It certainly is an interesting time for Father’s Day, especially when recent figures have shown that 17 sperm donors from the United Kingdom may have in fact fathered around 500 children, counting between them. Unfortunately, the new numbers also showed some worrying implications towards identifying risky and faulty genes that may have been passed on to the said children.
According to The Telegraph, numbers from the Donor Sibling Link of the Human Fertilisation and Embryology Authority said around 17 sperm donors have “fathered” around 30 children between each of them at around 1991 and 2015. 104 more men have fathered around 20 to 29 babies between them, and another 1557 around 10 to 19 between them. Of the donors observed, around 6,000 have fathered nine or fewer babies.
The concerns appear when HFEA figures showed that of the 18,000 (give or take) children that were conceived with at least nine (9) other half-sisters or brothers, only 163 of them have been registered on the HEFA.
These numbers have raised a number of concerns for some members of the scientific community, including those that are concerned that the fathers may have passed to the children faulty genes. Granted, donor sperm is also screened for major diseases such as cystic fibrosis, Huntington’s Creutzfeldt-Jakob disease, hepatitis C and B, and HIV, minor genetic changes may still have huge effects on the lives of the aforementioned children.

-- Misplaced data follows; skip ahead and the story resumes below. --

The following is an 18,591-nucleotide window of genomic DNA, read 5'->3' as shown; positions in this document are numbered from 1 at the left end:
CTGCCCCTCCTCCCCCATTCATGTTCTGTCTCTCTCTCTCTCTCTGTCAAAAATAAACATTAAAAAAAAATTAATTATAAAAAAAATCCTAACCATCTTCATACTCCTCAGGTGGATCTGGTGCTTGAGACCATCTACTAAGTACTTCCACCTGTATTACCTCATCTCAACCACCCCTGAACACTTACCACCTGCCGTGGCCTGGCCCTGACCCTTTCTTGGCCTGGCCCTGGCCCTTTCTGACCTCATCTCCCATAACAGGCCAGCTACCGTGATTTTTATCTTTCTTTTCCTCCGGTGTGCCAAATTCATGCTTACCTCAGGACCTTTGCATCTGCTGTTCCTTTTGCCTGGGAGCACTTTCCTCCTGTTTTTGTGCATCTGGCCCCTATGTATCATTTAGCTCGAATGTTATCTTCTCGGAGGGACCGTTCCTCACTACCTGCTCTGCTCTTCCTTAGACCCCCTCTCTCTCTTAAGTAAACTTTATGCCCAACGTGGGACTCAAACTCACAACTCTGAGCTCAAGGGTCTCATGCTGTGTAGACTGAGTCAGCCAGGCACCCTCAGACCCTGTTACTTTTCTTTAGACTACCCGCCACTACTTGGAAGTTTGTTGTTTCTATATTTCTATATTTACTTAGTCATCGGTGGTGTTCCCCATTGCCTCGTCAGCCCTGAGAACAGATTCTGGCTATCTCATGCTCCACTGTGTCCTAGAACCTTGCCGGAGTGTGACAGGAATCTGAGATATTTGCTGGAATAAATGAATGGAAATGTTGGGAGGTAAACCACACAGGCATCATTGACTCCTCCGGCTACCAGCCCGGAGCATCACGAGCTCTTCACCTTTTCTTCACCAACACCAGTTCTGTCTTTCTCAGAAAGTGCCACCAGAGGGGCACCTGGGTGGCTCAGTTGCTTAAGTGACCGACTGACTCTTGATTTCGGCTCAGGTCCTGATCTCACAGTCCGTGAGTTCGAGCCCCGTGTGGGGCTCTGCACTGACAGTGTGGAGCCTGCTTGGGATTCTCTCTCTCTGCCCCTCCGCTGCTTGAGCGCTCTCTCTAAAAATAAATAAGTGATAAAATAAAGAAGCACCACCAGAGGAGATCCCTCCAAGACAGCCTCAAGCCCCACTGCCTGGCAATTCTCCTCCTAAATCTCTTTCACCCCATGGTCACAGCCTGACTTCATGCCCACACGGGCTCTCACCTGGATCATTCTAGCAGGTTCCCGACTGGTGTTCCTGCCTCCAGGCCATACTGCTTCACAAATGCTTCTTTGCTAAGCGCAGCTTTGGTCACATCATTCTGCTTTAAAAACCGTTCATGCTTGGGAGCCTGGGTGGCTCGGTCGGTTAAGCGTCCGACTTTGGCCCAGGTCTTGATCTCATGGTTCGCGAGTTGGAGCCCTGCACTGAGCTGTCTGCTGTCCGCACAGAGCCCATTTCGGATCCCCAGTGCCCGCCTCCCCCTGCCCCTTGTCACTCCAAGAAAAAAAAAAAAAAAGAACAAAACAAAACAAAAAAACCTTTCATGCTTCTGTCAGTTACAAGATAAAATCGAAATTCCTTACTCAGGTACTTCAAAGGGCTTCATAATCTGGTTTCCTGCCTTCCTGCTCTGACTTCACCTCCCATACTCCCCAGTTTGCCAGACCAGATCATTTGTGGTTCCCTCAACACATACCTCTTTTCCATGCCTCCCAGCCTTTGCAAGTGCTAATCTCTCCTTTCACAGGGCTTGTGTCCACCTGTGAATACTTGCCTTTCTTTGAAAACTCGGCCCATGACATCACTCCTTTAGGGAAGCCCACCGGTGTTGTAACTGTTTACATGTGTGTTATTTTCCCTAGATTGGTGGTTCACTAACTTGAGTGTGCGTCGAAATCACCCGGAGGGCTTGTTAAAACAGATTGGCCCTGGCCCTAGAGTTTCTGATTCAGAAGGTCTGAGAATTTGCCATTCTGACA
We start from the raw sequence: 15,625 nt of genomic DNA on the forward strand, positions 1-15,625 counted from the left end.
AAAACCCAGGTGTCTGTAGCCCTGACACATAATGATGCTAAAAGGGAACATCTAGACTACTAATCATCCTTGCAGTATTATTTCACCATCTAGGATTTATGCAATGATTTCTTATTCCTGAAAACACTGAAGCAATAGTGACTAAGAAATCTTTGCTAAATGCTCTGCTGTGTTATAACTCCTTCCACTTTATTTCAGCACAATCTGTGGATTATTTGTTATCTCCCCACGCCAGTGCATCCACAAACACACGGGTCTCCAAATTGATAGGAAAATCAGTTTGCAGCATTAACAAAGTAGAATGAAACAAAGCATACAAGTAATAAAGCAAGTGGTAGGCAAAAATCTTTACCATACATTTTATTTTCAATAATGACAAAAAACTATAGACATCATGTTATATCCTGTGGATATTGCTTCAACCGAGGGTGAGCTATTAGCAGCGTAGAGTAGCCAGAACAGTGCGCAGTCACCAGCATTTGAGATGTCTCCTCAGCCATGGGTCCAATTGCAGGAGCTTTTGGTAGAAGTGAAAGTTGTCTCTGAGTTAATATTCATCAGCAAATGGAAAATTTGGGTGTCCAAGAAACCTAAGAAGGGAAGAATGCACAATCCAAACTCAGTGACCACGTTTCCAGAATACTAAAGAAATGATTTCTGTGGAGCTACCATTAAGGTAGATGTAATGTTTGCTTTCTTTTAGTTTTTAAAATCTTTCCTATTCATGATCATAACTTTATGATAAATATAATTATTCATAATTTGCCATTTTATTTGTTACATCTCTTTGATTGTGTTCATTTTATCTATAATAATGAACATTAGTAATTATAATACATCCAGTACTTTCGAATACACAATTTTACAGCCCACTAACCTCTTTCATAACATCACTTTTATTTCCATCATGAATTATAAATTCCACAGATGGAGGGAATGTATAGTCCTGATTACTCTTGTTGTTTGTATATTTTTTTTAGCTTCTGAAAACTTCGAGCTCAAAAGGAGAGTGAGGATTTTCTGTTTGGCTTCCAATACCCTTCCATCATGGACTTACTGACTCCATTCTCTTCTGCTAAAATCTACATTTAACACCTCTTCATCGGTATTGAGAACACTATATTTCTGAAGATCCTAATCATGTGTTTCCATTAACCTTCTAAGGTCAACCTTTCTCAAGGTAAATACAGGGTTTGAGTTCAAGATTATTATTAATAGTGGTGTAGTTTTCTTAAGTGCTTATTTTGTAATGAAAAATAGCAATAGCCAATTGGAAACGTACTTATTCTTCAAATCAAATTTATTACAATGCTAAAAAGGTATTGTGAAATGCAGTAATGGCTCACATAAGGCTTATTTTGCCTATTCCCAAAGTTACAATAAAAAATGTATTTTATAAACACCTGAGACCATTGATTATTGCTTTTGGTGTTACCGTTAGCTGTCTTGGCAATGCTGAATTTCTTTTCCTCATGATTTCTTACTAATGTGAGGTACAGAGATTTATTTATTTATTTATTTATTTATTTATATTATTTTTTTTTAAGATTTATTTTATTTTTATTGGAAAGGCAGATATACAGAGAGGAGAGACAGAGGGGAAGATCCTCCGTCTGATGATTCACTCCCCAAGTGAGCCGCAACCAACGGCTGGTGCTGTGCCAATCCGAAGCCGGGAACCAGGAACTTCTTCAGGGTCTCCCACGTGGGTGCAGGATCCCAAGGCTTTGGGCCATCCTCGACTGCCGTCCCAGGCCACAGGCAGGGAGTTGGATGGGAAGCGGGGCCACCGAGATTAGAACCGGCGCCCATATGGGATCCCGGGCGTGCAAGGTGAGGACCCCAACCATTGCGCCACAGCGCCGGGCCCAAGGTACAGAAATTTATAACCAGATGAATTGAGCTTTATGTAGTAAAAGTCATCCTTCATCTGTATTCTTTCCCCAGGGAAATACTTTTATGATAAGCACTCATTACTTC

This may include BRCAI/2, which can increase the risk of breast and ovarian cancer. In fact, it appears 60-percent of women with a BRCAI1 mutation are also likely to develop ovarian cancer. Groups such as the Ovarian Cancer Action also said that genetic testing processes still need improvements as they don’t include opportunities to fully test donor children for genetic concerns. This is especially more concerning for parents who want to conceive children, as these small implications may have big effects to the child’s future.
Alongside the faulty genes, there are also risks that these “siblings” may in fact form relationships with one another once they have met and not even know they are related.
HEFA rules state that sperm donors cannot “father” more than 10 families. This means a lot of youngsters may still be living with their half-siblings, which also means all of them may be born with the aforementioned defective genes. Recent news of such a possibility came to light when Henrik Koch of Denmark appears to have unknowingly passed an illness that may cause cancer to 50-percent of his donor-induced children.
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